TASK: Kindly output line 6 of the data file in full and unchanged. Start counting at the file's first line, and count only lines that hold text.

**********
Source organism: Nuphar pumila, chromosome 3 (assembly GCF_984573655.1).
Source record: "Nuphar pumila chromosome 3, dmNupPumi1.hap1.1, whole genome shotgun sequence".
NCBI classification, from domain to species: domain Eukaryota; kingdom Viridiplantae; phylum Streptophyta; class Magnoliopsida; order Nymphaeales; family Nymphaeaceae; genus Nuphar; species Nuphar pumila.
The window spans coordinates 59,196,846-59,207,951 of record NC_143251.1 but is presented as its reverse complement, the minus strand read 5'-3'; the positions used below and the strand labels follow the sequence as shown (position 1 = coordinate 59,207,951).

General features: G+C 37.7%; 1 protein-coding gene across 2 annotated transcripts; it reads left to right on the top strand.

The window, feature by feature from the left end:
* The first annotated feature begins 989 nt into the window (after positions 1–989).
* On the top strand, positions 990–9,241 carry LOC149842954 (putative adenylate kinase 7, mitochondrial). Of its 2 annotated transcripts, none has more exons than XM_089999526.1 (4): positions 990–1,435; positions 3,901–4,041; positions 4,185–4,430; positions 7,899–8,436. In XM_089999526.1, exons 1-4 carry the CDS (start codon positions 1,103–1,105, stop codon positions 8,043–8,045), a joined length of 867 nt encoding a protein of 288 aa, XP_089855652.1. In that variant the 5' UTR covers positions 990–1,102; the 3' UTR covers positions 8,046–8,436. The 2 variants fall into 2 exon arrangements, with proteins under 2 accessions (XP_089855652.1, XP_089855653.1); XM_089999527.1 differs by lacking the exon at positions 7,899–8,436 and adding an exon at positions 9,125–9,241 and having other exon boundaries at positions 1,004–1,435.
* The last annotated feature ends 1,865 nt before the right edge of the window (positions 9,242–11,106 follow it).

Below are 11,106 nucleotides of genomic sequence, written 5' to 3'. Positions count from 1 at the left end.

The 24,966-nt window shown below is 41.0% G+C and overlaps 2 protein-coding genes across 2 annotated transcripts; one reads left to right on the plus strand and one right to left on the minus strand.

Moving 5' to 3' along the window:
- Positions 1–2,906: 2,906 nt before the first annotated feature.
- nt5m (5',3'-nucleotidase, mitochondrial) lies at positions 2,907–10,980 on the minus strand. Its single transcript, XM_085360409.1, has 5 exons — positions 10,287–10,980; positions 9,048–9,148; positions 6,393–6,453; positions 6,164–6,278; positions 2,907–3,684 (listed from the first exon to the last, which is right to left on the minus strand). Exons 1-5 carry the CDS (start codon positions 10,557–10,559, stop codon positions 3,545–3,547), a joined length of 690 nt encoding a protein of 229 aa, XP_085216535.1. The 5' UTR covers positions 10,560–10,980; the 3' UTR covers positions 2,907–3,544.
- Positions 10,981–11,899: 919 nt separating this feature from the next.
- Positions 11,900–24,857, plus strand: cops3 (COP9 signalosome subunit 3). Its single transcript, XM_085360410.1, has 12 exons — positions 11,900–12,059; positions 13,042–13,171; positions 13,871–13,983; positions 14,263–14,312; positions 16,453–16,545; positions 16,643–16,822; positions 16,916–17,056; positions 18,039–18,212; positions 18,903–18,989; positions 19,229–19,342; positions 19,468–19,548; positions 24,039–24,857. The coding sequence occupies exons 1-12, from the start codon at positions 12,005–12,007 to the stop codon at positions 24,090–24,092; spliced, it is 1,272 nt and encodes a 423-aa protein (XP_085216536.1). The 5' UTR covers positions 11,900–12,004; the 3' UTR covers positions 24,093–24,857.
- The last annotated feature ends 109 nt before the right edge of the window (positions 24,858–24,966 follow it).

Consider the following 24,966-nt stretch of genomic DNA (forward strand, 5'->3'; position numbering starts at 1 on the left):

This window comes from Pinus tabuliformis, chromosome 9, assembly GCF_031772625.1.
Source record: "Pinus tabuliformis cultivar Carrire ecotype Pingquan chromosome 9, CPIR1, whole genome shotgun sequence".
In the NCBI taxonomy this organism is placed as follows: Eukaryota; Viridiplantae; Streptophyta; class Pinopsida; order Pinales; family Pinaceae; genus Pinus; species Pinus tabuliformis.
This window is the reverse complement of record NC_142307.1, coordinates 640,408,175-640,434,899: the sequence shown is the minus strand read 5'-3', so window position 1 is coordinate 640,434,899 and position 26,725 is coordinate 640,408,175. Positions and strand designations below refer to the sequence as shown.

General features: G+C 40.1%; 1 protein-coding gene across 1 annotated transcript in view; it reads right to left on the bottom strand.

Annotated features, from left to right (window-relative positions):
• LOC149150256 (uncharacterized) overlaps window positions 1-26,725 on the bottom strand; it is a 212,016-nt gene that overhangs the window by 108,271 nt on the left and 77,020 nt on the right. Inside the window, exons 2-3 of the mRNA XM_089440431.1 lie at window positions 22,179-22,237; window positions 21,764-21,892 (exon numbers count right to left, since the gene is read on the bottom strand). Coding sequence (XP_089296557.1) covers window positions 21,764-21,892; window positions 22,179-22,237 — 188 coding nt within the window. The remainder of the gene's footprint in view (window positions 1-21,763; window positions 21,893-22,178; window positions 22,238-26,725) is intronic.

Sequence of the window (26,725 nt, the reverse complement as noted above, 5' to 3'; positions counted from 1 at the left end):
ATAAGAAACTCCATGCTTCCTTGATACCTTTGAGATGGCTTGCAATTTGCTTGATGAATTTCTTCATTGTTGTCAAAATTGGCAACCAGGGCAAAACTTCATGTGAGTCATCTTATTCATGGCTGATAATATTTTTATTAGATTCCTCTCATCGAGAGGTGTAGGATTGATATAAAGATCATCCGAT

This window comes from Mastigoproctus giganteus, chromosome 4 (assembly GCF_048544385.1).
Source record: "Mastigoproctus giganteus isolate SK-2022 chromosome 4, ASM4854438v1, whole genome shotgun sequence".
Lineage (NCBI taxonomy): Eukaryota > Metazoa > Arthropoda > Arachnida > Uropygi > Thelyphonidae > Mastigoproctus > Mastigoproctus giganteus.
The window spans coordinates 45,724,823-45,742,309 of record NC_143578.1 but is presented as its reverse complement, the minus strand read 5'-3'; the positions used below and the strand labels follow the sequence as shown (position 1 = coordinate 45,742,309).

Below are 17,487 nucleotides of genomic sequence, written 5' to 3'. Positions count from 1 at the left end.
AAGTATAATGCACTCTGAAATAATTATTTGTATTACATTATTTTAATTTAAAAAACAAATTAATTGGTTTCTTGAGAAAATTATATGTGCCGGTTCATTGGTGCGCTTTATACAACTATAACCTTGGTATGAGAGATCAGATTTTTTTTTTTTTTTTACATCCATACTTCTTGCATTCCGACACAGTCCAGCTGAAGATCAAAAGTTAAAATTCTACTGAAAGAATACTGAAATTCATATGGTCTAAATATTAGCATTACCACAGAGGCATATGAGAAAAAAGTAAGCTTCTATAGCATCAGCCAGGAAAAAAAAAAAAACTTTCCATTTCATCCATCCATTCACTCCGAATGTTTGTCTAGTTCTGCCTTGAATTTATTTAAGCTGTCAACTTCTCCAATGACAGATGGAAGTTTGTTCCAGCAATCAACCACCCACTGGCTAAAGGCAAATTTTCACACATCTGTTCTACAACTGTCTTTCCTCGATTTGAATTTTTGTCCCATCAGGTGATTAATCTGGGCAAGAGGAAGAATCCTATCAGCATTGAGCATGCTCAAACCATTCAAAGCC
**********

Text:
The window, feature by feature from the left end: